“And again, this name, this Ibru name. A lot of people think I have got to certain places, not because of my talent, but by the fact that I’m an Ibru. Trust me, it’s not that easy. Every time somebody says something to me, like you just did, that you enjoy my show, it really does mean a lot to me because it makes me feel, so, Elvina, there is something about you that is worth paying attention to. So, everyone is entitled to their opinions. You know my slogan is, average girl next door, and I really do look at myself like that because the average girl next door has friends, she’s a nice neighbour. So, that’s how I look at
Having been convinced that she has actually done a lot of things for herself out of the shadows of her late father, what then does she consider as her selling points?
“I think it’s the same answer. The openness, I’m not a…oh I cannot talk like that; I’m too good for that. You know I like to break down a lot. I dey burst enter pidgin sometime. I’m true to who I am, where I am from. I no dey try to do like Obodo Oyinbo person. I be Urhobo girl; I’m proud to be a Nigerian. So, may be those things subconsciously come out and it may be why people want to listen to me, I don’t know,” she says laughing.
Although Elvina belongs to the league of single parents, she speaks well of the father of her son. But when asked why her relationship with him did not end up in marriage, she says shockingly, “I have never wanted to get married.” Asked why she has made such a strange decision, she responds in an admixture of pidgin and Queen’s English, “I no know o. Maybe if I dey America, dem for don carry me go therapist. I really don’t know. May be it has to do with my polygamous background. I don’t know. Maybe it has to do with other marriages that I see, because I have a few female friends and when you go to lunch with them, they don’t have good things to say about their husbands. If all women are complaining about their husbands, what is The Point? To be honest, I don’t think marriage is a fair constitution in this country. I really don’t and I feel until we put aside the double standards, I’m not in the mood. I love Elisha’s father so much, but as much as he asked me, I never got interested. I’m not saying marriage is not a good thing. If it’s for you, please go ahead, but it’s not for me, at least, not now. It’s an individual thing.”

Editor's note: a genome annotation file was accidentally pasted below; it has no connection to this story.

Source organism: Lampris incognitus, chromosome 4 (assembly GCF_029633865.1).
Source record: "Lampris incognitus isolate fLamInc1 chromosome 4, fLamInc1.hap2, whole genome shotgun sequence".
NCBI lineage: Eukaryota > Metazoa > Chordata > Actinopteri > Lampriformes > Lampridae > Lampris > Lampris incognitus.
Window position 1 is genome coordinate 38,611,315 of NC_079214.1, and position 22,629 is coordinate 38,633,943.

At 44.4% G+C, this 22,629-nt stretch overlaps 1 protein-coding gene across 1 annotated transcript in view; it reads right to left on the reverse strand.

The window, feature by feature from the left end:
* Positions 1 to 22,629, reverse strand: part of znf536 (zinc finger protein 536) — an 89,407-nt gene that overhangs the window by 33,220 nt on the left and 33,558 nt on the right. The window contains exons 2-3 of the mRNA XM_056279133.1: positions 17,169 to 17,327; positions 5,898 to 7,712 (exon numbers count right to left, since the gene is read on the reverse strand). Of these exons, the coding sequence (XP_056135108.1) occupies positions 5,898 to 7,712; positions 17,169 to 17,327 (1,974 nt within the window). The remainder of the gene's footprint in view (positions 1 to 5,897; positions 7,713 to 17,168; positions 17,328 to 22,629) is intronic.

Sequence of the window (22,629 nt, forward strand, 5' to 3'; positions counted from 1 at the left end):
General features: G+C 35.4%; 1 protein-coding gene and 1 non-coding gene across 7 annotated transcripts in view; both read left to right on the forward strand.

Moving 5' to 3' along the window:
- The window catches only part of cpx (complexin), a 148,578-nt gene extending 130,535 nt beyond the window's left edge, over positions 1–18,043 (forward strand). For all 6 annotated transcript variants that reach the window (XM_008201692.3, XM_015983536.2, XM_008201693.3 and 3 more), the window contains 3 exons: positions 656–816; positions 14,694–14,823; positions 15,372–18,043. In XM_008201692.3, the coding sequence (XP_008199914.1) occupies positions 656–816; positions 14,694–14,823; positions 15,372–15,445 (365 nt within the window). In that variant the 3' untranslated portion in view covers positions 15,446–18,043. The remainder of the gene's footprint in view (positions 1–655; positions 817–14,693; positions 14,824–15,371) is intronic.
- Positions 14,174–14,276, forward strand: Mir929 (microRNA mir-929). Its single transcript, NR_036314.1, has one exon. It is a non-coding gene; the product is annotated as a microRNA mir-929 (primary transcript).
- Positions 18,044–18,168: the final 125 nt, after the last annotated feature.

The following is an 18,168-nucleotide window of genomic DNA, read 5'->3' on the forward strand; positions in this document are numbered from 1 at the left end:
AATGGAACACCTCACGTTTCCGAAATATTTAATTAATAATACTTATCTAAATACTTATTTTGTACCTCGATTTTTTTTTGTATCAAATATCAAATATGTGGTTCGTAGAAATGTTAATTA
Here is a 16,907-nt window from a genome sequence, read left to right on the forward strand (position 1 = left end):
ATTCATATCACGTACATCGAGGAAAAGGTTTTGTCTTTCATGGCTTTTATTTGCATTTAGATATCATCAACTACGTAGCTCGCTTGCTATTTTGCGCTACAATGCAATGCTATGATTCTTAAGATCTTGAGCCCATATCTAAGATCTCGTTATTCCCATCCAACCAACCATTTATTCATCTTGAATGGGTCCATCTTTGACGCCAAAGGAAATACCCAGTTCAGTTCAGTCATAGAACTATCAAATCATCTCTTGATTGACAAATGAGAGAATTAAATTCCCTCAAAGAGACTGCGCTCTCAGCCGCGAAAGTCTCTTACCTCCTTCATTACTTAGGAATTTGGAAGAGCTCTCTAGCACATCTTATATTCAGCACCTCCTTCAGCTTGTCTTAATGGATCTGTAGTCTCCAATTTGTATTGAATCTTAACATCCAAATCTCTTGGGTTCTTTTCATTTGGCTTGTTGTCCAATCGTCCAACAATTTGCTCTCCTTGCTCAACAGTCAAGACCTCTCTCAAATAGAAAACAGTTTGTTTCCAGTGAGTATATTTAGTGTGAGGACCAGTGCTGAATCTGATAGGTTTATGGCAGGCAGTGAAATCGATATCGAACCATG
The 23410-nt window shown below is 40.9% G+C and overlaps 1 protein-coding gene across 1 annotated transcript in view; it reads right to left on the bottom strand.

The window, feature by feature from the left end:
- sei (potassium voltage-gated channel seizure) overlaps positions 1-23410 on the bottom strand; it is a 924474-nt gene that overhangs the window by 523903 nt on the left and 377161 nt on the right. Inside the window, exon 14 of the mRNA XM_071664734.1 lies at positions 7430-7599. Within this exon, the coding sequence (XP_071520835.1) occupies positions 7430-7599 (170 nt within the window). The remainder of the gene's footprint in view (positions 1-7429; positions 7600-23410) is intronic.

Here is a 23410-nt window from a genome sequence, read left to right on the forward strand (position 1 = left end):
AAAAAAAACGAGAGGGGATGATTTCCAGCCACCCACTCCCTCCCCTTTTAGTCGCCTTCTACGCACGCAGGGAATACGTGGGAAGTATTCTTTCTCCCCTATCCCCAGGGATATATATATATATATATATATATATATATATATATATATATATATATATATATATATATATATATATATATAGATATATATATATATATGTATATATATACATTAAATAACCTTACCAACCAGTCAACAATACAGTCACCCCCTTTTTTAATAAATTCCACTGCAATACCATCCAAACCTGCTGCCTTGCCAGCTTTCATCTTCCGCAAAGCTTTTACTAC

Asked what it is like coming from a family that is as rich as hers, Elvina only stopped short of expressing regret about her privileged background.
She says, “Advantages? Well, education, very good. You get the best. We were never spoilt but we had things to push us forward in life at our disposal. The disadvantages? I know this may sound strange, but it’s the fact. People don’t take us seriously. You asked me earlier on whether I look forward to pay day. Why won’t I look forward to pay day? Because I’m an Ibru? Ultimately, my father doesn’t come and drop one Ghana-Must-Go bag of money at my door step every Wednesday or every Sunday, for that matter.
“I have been working since I was 17 years old when I was still in school. My mother died when I was 17 and I come from a polygamous home. Put two plus two together. And my mum was the first wife. They say when the cat is away, rat comes out to play. Make anything of that? So, we have always been hard working, we have always worked for our money. The disadvantage is that you want to do a project and you walk up to corporate organisations for sponsorship and you hear, ‘Elvina, do you want to make fun of us?’ Honestly, it’s a